La Liga is so lucrative it is set to double its contribution to Spain’s economy, reaching almost two per cent of the country’s GDP by 2019, a Doha conference heard Tuesday.

The global impact of stars such as Lionel Messi and Cristiano Ronaldo, and their clubs Barcelona and Real Madrid, means the game will account for a predicted 1.63 per cent of Spain’s gross domestic product in two years’ time.

Currently it is worth around 0.75 per cent, Alfredo Lorenzo, La Liga’s security director said.

“We expect to double the figures by 2019,” he told the World Stadium Congress in Qatar.

“There’s been a huge transformation in professional football in Spain, we are investing in many ways.”

If Spain’s 2015 GDP figure of $1.19 trillion, as calculated by the World Bank, is the same in 2019, it would mean Spain’s top two divisions — La Liga and La Liga 2 — generating almost $20 billion (18 billion euros). 

In the past few years La Liga has pushed hard to raise its global profile.

TV rights have been sold to every country in the world, except four — Papua New Guinea, Mongolia, North Korea and Russia — added Lorenzo.

An estimated global audience of 650 million tuned in to watch football’s biggest domestic clash, last month’s El Clasico between Barcelona and Real Madrid. 

La Liga’s “global network” also has offices in more than 50 countries worldwide.

“International expansion is one of the important elements. We want to be number one in the world,” he said.

“We want to be a world class competition, fighting with the NBA, Formula One and the Premier League.”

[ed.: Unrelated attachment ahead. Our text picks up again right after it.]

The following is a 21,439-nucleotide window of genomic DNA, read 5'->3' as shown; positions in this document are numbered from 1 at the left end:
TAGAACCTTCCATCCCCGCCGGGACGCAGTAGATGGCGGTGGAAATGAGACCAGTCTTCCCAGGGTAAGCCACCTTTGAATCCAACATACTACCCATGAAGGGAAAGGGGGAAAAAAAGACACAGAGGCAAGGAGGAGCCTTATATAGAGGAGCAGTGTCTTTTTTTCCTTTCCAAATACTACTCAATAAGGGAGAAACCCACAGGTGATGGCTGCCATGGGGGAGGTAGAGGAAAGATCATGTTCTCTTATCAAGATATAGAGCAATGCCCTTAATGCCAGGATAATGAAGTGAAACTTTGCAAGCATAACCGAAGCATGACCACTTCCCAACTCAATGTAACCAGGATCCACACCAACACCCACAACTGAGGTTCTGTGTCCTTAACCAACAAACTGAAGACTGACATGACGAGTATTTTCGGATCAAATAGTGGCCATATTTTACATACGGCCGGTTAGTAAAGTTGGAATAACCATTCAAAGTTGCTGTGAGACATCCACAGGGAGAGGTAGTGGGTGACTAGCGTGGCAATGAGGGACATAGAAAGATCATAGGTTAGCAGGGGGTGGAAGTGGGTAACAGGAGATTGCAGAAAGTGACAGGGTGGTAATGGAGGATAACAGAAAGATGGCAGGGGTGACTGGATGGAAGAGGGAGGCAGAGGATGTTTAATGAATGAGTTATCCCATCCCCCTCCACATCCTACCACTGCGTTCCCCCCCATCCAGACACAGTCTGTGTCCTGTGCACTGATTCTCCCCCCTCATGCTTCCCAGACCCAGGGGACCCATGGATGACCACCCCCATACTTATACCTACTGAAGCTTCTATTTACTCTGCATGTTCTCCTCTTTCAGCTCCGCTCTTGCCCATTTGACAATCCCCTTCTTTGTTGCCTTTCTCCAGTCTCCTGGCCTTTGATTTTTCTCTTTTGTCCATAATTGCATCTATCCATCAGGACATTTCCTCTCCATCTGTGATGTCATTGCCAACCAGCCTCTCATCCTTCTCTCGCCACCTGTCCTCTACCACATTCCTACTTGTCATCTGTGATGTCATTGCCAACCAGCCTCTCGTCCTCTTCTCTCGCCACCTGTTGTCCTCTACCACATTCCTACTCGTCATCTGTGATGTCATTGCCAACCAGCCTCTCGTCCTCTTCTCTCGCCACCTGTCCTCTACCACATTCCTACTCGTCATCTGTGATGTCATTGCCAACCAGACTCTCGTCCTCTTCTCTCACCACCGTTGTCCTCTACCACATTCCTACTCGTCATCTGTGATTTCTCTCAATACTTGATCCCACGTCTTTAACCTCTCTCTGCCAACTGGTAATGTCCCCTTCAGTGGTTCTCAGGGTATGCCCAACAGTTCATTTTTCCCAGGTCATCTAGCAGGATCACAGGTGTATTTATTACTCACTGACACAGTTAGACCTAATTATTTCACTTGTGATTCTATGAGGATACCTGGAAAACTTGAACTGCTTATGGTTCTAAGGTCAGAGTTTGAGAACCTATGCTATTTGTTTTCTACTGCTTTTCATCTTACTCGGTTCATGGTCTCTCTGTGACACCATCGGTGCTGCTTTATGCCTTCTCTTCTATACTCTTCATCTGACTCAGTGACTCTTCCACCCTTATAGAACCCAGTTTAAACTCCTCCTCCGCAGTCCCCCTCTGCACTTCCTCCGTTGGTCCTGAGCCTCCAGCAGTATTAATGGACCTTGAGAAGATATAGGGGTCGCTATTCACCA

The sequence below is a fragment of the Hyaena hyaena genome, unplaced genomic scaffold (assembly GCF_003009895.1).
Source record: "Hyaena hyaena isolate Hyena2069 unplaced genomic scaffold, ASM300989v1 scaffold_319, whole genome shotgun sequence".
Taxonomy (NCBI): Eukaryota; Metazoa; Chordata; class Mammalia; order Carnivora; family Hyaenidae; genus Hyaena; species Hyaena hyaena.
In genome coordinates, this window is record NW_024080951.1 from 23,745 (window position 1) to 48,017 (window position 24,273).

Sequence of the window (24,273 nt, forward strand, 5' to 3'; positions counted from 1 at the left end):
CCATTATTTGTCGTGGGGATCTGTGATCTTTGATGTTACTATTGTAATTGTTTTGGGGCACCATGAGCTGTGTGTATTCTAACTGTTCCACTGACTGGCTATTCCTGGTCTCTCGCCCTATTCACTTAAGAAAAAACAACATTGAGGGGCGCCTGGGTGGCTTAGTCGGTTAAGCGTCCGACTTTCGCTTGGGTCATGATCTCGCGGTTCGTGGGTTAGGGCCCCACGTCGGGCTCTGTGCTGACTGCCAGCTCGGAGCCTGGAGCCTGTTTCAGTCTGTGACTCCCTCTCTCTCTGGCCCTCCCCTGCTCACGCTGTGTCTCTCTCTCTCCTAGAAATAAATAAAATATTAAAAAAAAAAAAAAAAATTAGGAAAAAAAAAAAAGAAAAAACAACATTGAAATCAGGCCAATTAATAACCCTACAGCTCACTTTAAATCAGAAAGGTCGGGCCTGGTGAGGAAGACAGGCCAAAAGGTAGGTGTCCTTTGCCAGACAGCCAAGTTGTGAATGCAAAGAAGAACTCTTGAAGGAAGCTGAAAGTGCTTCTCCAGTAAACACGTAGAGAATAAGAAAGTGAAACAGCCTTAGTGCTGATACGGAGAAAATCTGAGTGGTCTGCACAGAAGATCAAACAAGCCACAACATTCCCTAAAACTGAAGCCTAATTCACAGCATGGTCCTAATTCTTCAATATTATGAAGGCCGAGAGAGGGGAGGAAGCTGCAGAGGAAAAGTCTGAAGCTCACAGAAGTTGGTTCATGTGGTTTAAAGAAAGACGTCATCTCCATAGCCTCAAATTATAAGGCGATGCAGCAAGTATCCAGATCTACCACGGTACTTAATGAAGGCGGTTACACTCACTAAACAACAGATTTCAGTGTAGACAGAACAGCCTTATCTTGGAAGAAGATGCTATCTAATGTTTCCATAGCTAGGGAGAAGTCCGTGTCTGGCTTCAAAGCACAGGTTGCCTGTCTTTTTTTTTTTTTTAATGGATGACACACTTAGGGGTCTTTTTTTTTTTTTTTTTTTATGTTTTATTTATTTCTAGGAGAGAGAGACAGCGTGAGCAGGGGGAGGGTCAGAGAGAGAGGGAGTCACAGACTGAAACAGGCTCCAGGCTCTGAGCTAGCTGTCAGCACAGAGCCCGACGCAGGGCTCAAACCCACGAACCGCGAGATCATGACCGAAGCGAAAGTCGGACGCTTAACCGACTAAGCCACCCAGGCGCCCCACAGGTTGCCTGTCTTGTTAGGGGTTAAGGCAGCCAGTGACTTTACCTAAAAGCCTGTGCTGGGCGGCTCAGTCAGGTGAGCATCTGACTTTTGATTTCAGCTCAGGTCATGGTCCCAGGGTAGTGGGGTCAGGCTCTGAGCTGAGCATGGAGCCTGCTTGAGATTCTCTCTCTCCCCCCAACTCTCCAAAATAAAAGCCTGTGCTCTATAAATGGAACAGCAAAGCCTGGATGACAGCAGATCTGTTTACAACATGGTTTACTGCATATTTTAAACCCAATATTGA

La Liga also tries to “engage with fans” through social media such as WhatsApp and developments such as eSports and gaming, said Lorenzo.

Spanish football administrators have previously said La Liga wants a global television audience of three billion people by the end of the 2017/2018 season, doubling the amount that tuned in during 2015/16. 

The aggressive push to build-up worldwide audiences was behind the league’s decision to change kick-off times for Barcelona and Madrid in the season just completed.

One of the “big two” plays every week at 4.15pm local time on a Saturday, an unconventional time to stage a football match in Spain.

The move is designed to maximise Asian TV viewers as well as compete with the English Premier League, which has some three billion viewers tuning in globally. 

Spain’s economy has shown signs of a rebound in recent times as the country recovers from a damaging crisis marked by sky-high unemployment.

Figures published in April showed GDP expanded by 0.8 percent between January and March from the previous three months. – Agence France-Presse

- Advertisement -